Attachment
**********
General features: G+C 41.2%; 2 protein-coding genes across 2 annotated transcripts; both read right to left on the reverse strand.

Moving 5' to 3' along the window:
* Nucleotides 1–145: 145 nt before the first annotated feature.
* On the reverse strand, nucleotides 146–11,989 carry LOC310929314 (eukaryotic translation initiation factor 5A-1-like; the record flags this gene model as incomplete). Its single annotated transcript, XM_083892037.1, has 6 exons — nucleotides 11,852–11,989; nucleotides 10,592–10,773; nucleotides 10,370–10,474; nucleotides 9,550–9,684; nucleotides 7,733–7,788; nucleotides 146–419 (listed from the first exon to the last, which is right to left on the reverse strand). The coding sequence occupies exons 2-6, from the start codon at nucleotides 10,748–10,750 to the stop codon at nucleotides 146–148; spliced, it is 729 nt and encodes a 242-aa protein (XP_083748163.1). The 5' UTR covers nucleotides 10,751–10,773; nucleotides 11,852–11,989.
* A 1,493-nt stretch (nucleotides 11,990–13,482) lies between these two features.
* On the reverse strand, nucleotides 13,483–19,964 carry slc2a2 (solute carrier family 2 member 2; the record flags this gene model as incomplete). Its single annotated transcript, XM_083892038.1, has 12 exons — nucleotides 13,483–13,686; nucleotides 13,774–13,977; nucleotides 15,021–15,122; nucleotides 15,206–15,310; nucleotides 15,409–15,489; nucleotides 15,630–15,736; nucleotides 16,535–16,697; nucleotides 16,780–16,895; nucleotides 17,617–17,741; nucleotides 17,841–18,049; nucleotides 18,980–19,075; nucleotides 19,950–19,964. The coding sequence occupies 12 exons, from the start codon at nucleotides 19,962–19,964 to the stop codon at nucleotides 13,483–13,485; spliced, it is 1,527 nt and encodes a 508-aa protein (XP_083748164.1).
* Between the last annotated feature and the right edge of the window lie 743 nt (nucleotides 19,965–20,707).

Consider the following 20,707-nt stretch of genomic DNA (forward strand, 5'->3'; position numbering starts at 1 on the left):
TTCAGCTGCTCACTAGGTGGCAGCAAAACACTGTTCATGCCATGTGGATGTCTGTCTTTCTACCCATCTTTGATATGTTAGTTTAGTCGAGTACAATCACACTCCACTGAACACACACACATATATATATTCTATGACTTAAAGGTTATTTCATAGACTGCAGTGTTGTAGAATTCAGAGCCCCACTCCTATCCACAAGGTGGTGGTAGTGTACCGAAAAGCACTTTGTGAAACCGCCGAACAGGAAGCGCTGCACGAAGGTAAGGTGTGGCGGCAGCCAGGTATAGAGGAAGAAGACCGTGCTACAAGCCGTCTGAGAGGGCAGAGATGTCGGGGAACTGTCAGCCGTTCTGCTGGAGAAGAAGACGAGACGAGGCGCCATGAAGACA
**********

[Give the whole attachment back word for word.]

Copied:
General features: G+C 41.2%; 2 protein-coding genes across 2 annotated transcripts; both read right to left on the reverse strand.

Moving 5' to 3' along the window:
* Nucleotides 1–145: 145 nt before the first annotated feature.
* On the reverse strand, nucleotides 146–11,989 carry LOC310929314 (eukaryotic translation initiation factor 5A-1-like; the record flags this gene model as incomplete). Its single annotated transcript, XM_083892037.1, has 6 exons — nucleotides 11,852–11,989; nucleotides 10,592–10,773; nucleotides 10,370–10,474; nucleotides 9,550–9,684; nucleotides 7,733–7,788; nucleotides 146–419 (listed from the first exon to the last, which is right to left on the reverse strand). The coding sequence occupies exons 2-6, from the start codon at nucleotides 10,748–10,750 to the stop codon at nucleotides 146–148; spliced, it is 729 nt and encodes a 242-aa protein (XP_083748163.1). The 5' UTR covers nucleotides 10,751–10,773; nucleotides 11,852–11,989.
* A 1,493-nt stretch (nucleotides 11,990–13,482) lies between these two features.
* On the reverse strand, nucleotides 13,483–19,964 carry slc2a2 (solute carrier family 2 member 2; the record flags this gene model as incomplete). Its single annotated transcript, XM_083892038.1, has 12 exons — nucleotides 13,483–13,686; nucleotides 13,774–13,977; nucleotides 15,021–15,122; nucleotides 15,206–15,310; nucleotides 15,409–15,489; nucleotides 15,630–15,736; nucleotides 16,535–16,697; nucleotides 16,780–16,895; nucleotides 17,617–17,741; nucleotides 17,841–18,049; nucleotides 18,980–19,075; nucleotides 19,950–19,964. The coding sequence occupies 12 exons, from the start codon at nucleotides 19,962–19,964 to the stop codon at nucleotides 13,483–13,485; spliced, it is 1,527 nt and encodes a 508-aa protein (XP_083748164.1).
* Between the last annotated feature and the right edge of the window lie 743 nt (nucleotides 19,965–20,707).

Consider the following 20,707-nt stretch of genomic DNA (forward strand, 5'->3'; position numbering starts at 1 on the left):
TTCAGCTGCTCACTAGGTGGCAGCAAAACACTGTTCATGCCATGTGGATGTCTGTCTTTCTACCCATCTTTGATATGTTAGTTTAGTCGAGTACAATCACACTCCACTGAACACACACACATATATATATTCTATGACTTAAAGGTTATTTCATAGACTGCAGTGTTGTAGAATTCAGAGCCCCACTCCTATCCACAAGGTGGTGGTAGTGTACCGAAAAGCACTTTGTGAAACCGCCGAACAGGAAGCGCTGCACGAAGGTAAGGTGTGGCGGCAGCCAGGTATAGAGGAAGAAGACCGTGCTACAAGCCGTCTGAGAGGGCAGAGATGTCGGGGAACTGTCAGCCGTTCTGCTGGAGAAGAAGACGAGACGAGGCGCCATGAAGACA